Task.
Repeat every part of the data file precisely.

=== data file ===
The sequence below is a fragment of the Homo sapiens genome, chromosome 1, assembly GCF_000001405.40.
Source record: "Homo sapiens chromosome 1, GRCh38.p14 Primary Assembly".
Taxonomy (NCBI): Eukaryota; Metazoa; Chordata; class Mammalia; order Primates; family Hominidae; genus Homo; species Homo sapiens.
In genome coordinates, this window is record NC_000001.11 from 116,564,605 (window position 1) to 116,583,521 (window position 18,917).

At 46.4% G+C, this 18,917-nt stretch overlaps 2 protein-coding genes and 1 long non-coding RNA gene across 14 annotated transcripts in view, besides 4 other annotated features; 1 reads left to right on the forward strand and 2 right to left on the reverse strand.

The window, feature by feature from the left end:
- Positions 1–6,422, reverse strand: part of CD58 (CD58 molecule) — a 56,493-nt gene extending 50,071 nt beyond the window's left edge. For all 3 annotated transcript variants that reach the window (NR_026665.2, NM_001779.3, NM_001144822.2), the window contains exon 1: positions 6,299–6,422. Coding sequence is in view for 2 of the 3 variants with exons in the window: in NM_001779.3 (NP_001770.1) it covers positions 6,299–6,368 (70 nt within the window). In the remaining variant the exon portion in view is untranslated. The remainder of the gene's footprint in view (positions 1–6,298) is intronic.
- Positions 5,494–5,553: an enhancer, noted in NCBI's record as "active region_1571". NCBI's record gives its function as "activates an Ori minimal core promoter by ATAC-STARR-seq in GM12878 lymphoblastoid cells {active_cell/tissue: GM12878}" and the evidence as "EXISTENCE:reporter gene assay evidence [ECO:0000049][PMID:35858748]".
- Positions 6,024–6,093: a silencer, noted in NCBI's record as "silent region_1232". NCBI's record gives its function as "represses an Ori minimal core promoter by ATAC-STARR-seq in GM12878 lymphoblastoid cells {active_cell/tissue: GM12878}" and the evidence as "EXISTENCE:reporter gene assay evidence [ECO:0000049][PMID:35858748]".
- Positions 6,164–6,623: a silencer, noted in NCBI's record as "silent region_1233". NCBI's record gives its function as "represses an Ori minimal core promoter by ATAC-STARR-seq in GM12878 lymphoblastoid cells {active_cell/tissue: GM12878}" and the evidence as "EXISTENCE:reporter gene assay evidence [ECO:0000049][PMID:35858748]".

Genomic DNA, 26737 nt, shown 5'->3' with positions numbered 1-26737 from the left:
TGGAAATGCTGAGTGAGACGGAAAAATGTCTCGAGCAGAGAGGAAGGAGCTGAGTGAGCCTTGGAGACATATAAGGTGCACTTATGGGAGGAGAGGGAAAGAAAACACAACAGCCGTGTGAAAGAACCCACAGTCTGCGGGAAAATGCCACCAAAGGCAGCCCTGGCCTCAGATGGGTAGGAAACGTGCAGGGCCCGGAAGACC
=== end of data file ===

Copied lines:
The sequence below is a fragment of the Homo sapiens genome, chromosome 1, assembly GCF_000001405.40.
Source record: "Homo sapiens chromosome 1, GRCh38.p14 Primary Assembly".
Taxonomy (NCBI): Eukaryota; Metazoa; Chordata; class Mammalia; order Primates; family Hominidae; genus Homo; species Homo sapiens.
In genome coordinates, this window is record NC_000001.11 from 116,564,605 (window position 1) to 116,583,521 (window position 18,917).

At 46.4% G+C, this 18,917-nt stretch overlaps 2 protein-coding genes and 1 long non-coding RNA gene across 14 annotated transcripts in view, besides 4 other annotated features; 1 reads left to right on the forward strand and 2 right to left on the reverse strand.

The window, feature by feature from the left end:
- Positions 1–6,422, reverse strand: part of CD58 (CD58 molecule) — a 56,493-nt gene extending 50,071 nt beyond the window's left edge. For all 3 annotated transcript variants that reach the window (NR_026665.2, NM_001779.3, NM_001144822.2), the window contains exon 1: positions 6,299–6,422. Coding sequence is in view for 2 of the 3 variants with exons in the window: in NM_001779.3 (NP_001770.1) it covers positions 6,299–6,368 (70 nt within the window). In the remaining variant the exon portion in view is untranslated. The remainder of the gene's footprint in view (positions 1–6,298) is intronic.
- Positions 5,494–5,553: an enhancer, noted in NCBI's record as "active region_1571". NCBI's record gives its function as "activates an Ori minimal core promoter by ATAC-STARR-seq in GM12878 lymphoblastoid cells {active_cell/tissue: GM12878}" and the evidence as "EXISTENCE:reporter gene assay evidence [ECO:0000049][PMID:35858748]".
- Positions 6,024–6,093: a silencer, noted in NCBI's record as "silent region_1232". NCBI's record gives its function as "represses an Ori minimal core promoter by ATAC-STARR-seq in GM12878 lymphoblastoid cells {active_cell/tissue: GM12878}" and the evidence as "EXISTENCE:reporter gene assay evidence [ECO:0000049][PMID:35858748]".
- Positions 6,164–6,623: a silencer, noted in NCBI's record as "silent region_1233". NCBI's record gives its function as "represses an Ori minimal core promoter by ATAC-STARR-seq in GM12878 lymphoblastoid cells {active_cell/tissue: GM12878}" and the evidence as "EXISTENCE:reporter gene assay evidence [ECO:0000049][PMID:35858748]".

Genomic DNA, 26737 nt, shown 5'->3' with positions numbered 1-26737 from the left:
TGGAAATGCTGAGTGAGACGGAAAAATGTCTCGAGCAGAGAGGAAGGAGCTGAGTGAGCCTTGGAGACATATAAGGTGCACTTATGGGAGGAGAGGGAAAGAAAACACAACAGCCGTGTGAAAGAACCCACAGTCTGCGGGAAAATGCCACCAAAGGCAGCCCTGGCCTCAGATGGGTAGGAAACGTGCAGGGCCCGGAAGACC